Art Review Paper – Read at Start of Course
Read through these entire instructions BEFORE you attend an art exhibition.
For this paper, you will attend an art exhibition and write a descriptive essay about your experience.
Also read: Erasure and Visibility: Media, Art, and the Politics of Historical Representation
- Research the choices in your local area. Click on the “Links” menu at the top of the page to see a list of places to see art in the Temple area. Also, you can Google “art gallery”, “art museum”, or “art exhibition” with the name of your town to find more options.
- Make sure you choose an art exhibition, not an exhibition about history. The theme of the exhibition must be art.
- Post your selection in the discussion forum.
- Read all of the instructions before you visit the exhibition, and print out the worksheet to take with you.
- You must attend this exhibition in person to complete this project. You may not use online exhibitions, or exhibitions viewed prior to this assignment.
- This body of this paper should be a minimum of 1500 words, excluding any citations or titles. A paper of less than 1500 words will receive an automatic F, with no further comment.
- Turn in your paper to the Dropbox.
- Unexcused, late papers will be penalized 10 points per day.
How to Review Art
Visiting the Art Gallery or Museum
Print out the instructions and take them with you. Take a notebook and pen/pencil, and take notes at the exhibition. Occasionally, museum exhibitions will restrict what you can take into the gallery, but they will usually allow you to take in a notebook, paper and a pencil. Some exhibitions will allow you to take photographs, some will not. Some will have information posted, some will not. If you can’t find the information you need, ask someone in the museum/gallery.
If possible, it is best to attend the exhibition alone, or with a classmate. Expect to spend an hour or two minimum viewing the exhibition.
Begin by quickly touring the venue, looking for “your” three artworks. You do not necessarily have to “like” the work you review. Once you have identified the three works (or, sometimes, series of work) that you find most interesting to discuss, then spend as much time as possible with each one, recording what you see and feel.
Use further research from books and websites as you write your paper. Also spend some quiet time reflecting on your notes from the gallery visit as you write the more subjective parts of your essay.
Writing The Paper
Make sure the following information is on the first page of your paper:
- Your Name
- The name and location of the museum/gallery.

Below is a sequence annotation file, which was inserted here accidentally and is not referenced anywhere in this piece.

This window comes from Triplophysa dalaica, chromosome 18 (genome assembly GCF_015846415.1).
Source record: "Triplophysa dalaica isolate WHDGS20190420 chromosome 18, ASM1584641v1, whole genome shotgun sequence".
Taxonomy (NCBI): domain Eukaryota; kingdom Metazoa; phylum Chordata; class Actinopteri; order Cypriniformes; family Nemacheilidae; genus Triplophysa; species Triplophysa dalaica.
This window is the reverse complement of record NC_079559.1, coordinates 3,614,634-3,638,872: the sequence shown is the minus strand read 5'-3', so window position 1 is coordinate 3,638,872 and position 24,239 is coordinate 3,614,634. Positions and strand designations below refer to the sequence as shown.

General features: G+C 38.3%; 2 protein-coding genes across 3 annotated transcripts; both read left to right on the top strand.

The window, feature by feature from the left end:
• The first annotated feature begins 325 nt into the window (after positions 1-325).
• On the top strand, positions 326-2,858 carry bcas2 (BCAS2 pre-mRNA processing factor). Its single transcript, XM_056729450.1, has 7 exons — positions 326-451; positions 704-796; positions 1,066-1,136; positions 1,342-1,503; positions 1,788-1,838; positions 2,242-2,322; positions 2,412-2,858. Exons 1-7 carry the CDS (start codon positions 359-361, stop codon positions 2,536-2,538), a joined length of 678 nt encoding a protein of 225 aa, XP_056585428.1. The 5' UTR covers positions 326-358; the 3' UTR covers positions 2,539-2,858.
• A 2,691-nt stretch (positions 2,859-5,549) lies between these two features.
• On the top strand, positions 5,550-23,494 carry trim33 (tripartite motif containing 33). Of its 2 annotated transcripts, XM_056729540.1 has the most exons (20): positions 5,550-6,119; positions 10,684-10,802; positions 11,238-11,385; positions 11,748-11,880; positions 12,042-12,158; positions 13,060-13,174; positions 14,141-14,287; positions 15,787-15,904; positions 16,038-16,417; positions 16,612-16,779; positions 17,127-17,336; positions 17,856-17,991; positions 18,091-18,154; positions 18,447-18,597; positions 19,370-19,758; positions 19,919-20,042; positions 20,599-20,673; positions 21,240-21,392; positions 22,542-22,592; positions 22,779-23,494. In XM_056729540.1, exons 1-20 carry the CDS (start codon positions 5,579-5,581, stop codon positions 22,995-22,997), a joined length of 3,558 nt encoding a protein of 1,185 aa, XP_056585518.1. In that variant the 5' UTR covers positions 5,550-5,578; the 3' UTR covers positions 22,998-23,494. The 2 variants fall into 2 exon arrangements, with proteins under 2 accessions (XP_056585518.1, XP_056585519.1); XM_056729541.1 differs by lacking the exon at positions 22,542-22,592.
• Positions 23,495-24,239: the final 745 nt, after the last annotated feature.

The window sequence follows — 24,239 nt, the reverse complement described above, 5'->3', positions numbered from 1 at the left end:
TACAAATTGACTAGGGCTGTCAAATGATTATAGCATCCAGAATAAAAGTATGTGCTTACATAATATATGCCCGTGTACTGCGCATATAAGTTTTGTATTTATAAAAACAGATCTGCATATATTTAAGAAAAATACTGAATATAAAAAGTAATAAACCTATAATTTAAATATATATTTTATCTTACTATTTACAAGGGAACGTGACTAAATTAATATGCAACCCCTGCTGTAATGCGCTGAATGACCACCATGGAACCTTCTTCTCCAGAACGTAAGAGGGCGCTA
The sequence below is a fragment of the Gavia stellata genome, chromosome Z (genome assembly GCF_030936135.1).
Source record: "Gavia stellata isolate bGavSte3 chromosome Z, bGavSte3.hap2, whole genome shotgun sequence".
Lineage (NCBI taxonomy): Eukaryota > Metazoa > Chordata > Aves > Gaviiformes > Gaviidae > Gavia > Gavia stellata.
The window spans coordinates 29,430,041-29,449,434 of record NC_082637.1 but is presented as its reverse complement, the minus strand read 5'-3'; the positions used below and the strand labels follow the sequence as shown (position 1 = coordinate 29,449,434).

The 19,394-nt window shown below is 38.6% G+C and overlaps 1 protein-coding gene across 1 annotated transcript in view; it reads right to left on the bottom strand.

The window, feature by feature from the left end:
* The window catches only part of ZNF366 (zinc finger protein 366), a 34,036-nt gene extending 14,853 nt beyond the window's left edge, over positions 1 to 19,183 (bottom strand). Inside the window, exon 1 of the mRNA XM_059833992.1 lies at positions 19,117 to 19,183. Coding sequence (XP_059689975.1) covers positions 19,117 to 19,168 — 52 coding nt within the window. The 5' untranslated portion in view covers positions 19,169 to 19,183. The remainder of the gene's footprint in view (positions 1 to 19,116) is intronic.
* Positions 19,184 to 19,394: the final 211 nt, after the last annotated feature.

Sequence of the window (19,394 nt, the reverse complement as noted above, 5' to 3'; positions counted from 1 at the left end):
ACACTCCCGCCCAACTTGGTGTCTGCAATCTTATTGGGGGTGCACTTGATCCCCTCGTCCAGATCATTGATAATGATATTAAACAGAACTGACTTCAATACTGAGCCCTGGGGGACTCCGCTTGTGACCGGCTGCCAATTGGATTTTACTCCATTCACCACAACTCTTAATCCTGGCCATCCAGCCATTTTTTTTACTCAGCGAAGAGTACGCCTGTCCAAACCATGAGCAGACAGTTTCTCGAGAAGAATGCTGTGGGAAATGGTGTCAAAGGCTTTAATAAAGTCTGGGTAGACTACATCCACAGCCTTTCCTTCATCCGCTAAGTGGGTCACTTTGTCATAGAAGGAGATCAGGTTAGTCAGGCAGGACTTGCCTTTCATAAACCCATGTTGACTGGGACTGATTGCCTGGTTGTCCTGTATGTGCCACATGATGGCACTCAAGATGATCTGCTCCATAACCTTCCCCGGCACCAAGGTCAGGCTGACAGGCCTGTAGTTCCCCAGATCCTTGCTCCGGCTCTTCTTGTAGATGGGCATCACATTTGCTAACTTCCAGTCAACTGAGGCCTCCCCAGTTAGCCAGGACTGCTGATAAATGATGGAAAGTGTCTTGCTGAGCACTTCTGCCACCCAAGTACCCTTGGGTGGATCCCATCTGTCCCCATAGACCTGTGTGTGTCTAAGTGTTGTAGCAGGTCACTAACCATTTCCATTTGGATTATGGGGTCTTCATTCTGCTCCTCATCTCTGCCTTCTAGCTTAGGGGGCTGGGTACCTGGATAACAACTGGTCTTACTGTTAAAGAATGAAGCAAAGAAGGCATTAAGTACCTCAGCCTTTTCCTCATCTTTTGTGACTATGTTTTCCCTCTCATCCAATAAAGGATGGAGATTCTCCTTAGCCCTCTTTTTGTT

- The title of the exhibition, if there is one.
- Date of viewing.
Briefly, explain where you went, and why you went there. Give your first impressions of the gallery/museum as a whole. Explain and describe the exhibition you will be reviewing.
For each of the three artworks:
- Introduce the work, including:
- Artist’s name.
- Title of work.
- Type of work (painting, sculpture, video)
- First impression. Why did you select this work? Note the characteristics of the artwork that first jump out at you.
- Describe what you see. This is the objective portion of the art critique. It involves a technical description-nothing more. Include size, medium, subject matter, and design elements (line, shape, color, texture).
- Interpret the artwork. This part of an art critique is subjective, and gives you the opportunity to create an opinion about the work. Use your description of the objective qualities of the artwork to try to understand the artist’s intended purpose. Try to accomplish the following things when formulating your interpretation:
- Communicate the artist’s statement. Describe what you think the artist is trying to say through the work of art.
- Expound on the feeling conveyed by the artwork. Describe what the artwork means to you, and why.
- Explain what you feel is the artist’s intended purpose for creating that particular work of art. Examine why the artist made the choices in technique, materials and subject matter and how they relate to the intended purpose.
- Identify symbols in the artwork and describe how they relate to the artist’s technical choices and contribute to the artist’s execution of the intended purpose.
- Evaluate the artwork. This is a summation of the art criticism process leading up to this point. Use your analysis and interpretation to draw conclusions and reach judgments about the artwork. There is no “right” or “wrong” answer to this part.
- Describe how the artwork makes you feel.
- Explain why you think you feel this way.
- Explain whether or not you think this artwork is successful. Do you think the artist acheived his/her goals? Did the artwork “do it” for you?
At the end of your essay, summarize your experience of the entire visit as a conclusion.
ATTEND EXHIBITION IN PERSON
WRITE 1500 WORDS MINIMUM ESSAY
DISCUSS 3 ARTWORKS MINIMUM
CORRECTLY CITE ALL OUTSIDE SOURCES
USE CORRECT GRAMMAR AND PUNCTUATION
Plagiarism is using another’s words or ideas as your own. To avoid plagiarism, you must create citations for any information or ideas that are not yours. You must show the sources for all of the factual information in your paper.
What is Plagiarism? http://www.plagiarism.org/plagiarism-101/what-is-plagiarism
What is a Citation? http://www.plagiarism.org/citing-sources/whats-a-citation
Any information in your paper that you learned from your textbook, or any other books or any websites, must have a citation. You may use APA or MLA styles:
If you interview anyone in the gallery – artist, gallerist, etc., you will need to cite the information you use in your paper:
If you use the information that the museum/gallery provides as signs and labels on the walls, you will also need to create citations: http://www.footnotemaven.com/2009/01/how-do-you-cite-museum-exhibit.html